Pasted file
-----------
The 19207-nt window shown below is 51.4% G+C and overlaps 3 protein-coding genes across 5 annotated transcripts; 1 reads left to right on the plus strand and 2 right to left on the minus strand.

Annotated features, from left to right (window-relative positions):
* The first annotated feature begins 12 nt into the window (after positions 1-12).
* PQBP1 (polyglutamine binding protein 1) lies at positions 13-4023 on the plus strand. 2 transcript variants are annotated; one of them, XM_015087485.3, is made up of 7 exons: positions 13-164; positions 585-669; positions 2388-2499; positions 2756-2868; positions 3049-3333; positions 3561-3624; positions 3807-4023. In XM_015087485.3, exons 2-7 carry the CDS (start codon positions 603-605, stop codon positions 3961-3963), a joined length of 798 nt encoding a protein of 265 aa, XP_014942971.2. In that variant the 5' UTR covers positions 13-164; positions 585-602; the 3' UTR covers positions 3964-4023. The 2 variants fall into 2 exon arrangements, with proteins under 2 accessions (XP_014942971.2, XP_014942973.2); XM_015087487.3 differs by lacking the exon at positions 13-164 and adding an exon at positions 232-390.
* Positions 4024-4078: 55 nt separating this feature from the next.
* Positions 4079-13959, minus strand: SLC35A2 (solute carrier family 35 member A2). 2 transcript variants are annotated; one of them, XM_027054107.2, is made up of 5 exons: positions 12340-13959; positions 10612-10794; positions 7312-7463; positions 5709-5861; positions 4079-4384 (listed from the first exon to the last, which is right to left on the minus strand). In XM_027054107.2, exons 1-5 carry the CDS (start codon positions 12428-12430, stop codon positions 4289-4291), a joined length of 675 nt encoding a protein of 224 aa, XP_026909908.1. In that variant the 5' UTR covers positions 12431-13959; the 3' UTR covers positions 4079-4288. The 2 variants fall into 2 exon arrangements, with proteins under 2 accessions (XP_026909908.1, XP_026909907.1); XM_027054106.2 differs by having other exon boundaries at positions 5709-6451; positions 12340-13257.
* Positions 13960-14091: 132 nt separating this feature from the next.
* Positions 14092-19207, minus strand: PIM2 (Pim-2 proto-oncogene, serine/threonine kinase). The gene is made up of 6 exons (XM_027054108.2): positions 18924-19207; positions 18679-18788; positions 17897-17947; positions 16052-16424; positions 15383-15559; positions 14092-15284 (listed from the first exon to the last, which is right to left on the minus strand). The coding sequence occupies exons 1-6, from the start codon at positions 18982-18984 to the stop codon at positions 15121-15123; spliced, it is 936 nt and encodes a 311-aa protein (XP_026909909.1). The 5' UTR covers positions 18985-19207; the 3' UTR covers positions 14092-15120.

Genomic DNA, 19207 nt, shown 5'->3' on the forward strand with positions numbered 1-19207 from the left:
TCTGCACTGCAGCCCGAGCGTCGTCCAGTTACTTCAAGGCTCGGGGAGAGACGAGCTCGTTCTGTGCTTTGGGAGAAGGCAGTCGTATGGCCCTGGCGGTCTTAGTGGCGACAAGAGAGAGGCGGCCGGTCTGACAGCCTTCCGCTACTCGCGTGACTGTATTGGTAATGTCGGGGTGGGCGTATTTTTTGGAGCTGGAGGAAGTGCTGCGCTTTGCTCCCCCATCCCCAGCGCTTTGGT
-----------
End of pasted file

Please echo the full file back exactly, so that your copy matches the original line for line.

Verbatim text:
The 19207-nt window shown below is 51.4% G+C and overlaps 3 protein-coding genes across 5 annotated transcripts; 1 reads left to right on the plus strand and 2 right to left on the minus strand.

Annotated features, from left to right (window-relative positions):
* The first annotated feature begins 12 nt into the window (after positions 1-12).
* PQBP1 (polyglutamine binding protein 1) lies at positions 13-4023 on the plus strand. 2 transcript variants are annotated; one of them, XM_015087485.3, is made up of 7 exons: positions 13-164; positions 585-669; positions 2388-2499; positions 2756-2868; positions 3049-3333; positions 3561-3624; positions 3807-4023. In XM_015087485.3, exons 2-7 carry the CDS (start codon positions 603-605, stop codon positions 3961-3963), a joined length of 798 nt encoding a protein of 265 aa, XP_014942971.2. In that variant the 5' UTR covers positions 13-164; positions 585-602; the 3' UTR covers positions 3964-4023. The 2 variants fall into 2 exon arrangements, with proteins under 2 accessions (XP_014942971.2, XP_014942973.2); XM_015087487.3 differs by lacking the exon at positions 13-164 and adding an exon at positions 232-390.
* Positions 4024-4078: 55 nt separating this feature from the next.
* Positions 4079-13959, minus strand: SLC35A2 (solute carrier family 35 member A2). 2 transcript variants are annotated; one of them, XM_027054107.2, is made up of 5 exons: positions 12340-13959; positions 10612-10794; positions 7312-7463; positions 5709-5861; positions 4079-4384 (listed from the first exon to the last, which is right to left on the minus strand). In XM_027054107.2, exons 1-5 carry the CDS (start codon positions 12428-12430, stop codon positions 4289-4291), a joined length of 675 nt encoding a protein of 224 aa, XP_026909908.1. In that variant the 5' UTR covers positions 12431-13959; the 3' UTR covers positions 4079-4288. The 2 variants fall into 2 exon arrangements, with proteins under 2 accessions (XP_026909908.1, XP_026909907.1); XM_027054106.2 differs by having other exon boundaries at positions 5709-6451; positions 12340-13257.
* Positions 13960-14091: 132 nt separating this feature from the next.
* Positions 14092-19207, minus strand: PIM2 (Pim-2 proto-oncogene, serine/threonine kinase). The gene is made up of 6 exons (XM_027054108.2): positions 18924-19207; positions 18679-18788; positions 17897-17947; positions 16052-16424; positions 15383-15559; positions 14092-15284 (listed from the first exon to the last, which is right to left on the minus strand). The coding sequence occupies exons 1-6, from the start codon at positions 18982-18984 to the stop codon at positions 15121-15123; spliced, it is 936 nt and encodes a 311-aa protein (XP_026909909.1). The 5' UTR covers positions 18985-19207; the 3' UTR covers positions 14092-15120.

Genomic DNA, 19207 nt, shown 5'->3' on the forward strand with positions numbered 1-19207 from the left:
TCTGCACTGCAGCCCGAGCGTCGTCCAGTTACTTCAAGGCTCGGGGAGAGACGAGCTCGTTCTGTGCTTTGGGAGAAGGCAGTCGTATGGCCCTGGCGGTCTTAGTGGCGACAAGAGAGAGGCGGCCGGTCTGACAGCCTTCCGCTACTCGCGTGACTGTATTGGTAATGTCGGGGTGGGCGTATTTTTTGGAGCTGGAGGAAGTGCTGCGCTTTGCTCCCCCATCCCCAGCGCTTTGGT